I got rather caught up in an unexpected project.
Here is the end result:
|From Wrap it up|
This is a crocheted "shrug", "wrap", whatever you want to call it. The idea for it came from the "two-minute instant shrug" article in volume 1 of SewStylish, and is intended to replace my fugly grey office sweater.
Using their directions, and lengthening a little bit, I came up with this muslin.
I wasn't crazy about the muslin fabric, so I went hunting for something else I would like. I had a hard time finding anything that spoke to me, so I ended up crocheting my own fabric. I'm still not 100% statisfied with the results, but the wrap/shrug is cosy and wearable.
Here's how I made it (I'm not a professional crochet designer, nor practitioner, so take these for what they are):
Row 1. Chain 35.
Row 2. Skip 1st ch, sc in next 34.
Row 3. ch 1, turn, sc in 34 sc through the front loop.
Row 4. ch 1, turn, 2 sc in 1st sc, sc in all but the last sc, 2 sc in last sc, all through the back loop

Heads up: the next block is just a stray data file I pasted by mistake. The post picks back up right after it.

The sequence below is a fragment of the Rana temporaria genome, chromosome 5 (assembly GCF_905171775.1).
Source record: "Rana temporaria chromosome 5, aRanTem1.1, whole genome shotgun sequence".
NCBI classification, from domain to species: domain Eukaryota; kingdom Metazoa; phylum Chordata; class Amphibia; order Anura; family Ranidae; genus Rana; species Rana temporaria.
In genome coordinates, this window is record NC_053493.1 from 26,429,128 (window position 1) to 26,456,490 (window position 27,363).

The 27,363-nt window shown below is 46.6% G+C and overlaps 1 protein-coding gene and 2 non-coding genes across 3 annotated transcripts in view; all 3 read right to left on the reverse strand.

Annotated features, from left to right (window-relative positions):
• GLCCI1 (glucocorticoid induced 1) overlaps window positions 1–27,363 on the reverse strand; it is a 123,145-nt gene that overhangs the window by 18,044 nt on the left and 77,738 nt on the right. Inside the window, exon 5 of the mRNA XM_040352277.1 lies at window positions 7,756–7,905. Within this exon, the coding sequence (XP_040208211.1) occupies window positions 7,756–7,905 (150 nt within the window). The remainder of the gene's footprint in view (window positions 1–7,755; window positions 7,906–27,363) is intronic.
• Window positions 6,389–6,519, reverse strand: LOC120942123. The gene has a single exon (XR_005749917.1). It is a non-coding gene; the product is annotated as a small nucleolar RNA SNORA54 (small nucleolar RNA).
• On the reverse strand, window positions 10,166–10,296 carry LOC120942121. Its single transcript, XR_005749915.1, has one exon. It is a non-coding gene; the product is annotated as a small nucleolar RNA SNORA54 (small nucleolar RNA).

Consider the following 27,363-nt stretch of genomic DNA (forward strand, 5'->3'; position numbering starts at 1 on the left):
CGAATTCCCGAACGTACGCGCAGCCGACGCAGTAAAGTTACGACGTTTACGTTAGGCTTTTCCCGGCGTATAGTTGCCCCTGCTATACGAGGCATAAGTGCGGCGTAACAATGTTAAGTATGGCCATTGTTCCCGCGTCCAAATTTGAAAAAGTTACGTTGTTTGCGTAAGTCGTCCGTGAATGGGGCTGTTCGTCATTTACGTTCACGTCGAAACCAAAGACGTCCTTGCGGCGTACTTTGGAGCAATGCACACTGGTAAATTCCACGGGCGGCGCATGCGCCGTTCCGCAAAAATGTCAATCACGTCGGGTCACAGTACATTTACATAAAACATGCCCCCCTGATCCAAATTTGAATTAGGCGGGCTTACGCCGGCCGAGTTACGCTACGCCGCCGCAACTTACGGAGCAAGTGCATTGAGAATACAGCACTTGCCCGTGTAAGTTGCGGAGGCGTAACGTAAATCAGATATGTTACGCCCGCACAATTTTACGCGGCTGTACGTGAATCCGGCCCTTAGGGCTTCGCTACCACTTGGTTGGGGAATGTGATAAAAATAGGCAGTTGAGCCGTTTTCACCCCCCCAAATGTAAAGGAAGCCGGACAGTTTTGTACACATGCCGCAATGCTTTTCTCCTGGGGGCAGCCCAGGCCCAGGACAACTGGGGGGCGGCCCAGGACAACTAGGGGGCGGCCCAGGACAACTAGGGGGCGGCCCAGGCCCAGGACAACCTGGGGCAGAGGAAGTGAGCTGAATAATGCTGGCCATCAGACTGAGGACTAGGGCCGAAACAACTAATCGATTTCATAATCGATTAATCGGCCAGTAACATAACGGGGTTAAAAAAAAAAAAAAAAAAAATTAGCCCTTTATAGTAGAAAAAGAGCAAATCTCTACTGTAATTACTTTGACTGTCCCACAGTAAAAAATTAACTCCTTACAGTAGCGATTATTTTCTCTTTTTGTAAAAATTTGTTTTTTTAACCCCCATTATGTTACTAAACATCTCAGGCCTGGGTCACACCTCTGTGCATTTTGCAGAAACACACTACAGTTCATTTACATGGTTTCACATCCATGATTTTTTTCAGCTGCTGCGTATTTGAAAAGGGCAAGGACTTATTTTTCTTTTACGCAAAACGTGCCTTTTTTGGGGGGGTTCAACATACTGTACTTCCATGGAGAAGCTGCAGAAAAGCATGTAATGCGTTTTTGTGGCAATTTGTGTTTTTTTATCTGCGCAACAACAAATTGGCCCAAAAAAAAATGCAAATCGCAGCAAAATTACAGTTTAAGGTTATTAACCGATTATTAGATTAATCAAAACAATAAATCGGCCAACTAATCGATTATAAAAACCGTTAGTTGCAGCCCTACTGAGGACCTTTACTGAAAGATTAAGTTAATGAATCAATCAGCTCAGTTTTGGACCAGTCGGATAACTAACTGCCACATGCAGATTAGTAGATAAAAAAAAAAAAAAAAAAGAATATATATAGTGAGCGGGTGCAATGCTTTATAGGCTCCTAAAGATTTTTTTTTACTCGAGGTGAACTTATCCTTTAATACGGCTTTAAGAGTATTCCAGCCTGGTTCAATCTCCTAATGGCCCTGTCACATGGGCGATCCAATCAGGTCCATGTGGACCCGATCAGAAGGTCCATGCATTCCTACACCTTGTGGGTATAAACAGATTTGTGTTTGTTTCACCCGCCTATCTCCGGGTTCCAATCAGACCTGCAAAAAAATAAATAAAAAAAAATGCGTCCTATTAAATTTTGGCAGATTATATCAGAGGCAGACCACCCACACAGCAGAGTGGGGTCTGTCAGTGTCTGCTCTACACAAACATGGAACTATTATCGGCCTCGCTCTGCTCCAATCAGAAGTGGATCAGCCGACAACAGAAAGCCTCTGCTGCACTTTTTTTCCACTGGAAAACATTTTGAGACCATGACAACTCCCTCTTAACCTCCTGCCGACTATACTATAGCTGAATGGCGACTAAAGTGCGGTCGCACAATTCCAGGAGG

Rows 5 through 30, repeat row 4, alternating front and back loops so that you always pick up the loop on the same side. This will form little ridges across the work all on the wrong side.
Rows 31 through 53 - sc in all sc.
Rows 54 through 80 - decrease in the first and last sc and sc in the remaining sc.
This will give you a piece of fabric that looks roughly like this:
Fold the piece of fabric in half and crochet or whip stitch along the angles to form the sleeves.
As you can see from the pictures, I did a little extra. I can't explain that part formally though. I made a few spirals with a big glass bead in the middle. I worked those in to the middle rows (the ones that were all the same size) by attaching them at the bottom during one pass, then going around the top and back down during the next pass, then filling in on one side of them, then filling in the other.
One more thing. I didn't actually turn the work as I went. I'm left handed and can crochet left and right handed. So I always kept the right side of the work facing me and switched hands as I went back and forth. This also means that I didn't alternate the front and back loops as the instructions indicated. I always worked the front loops so that the ridge would go to the back.
I'm not even going to get into how I ended up going down this path. It's a long, long saga. Part of it included experimenting with different crochet and knit stitches while on vacation - done because I couldn't drag my sewing machine with me.
I'm glad to be done with this thing so I can get back to my sewing.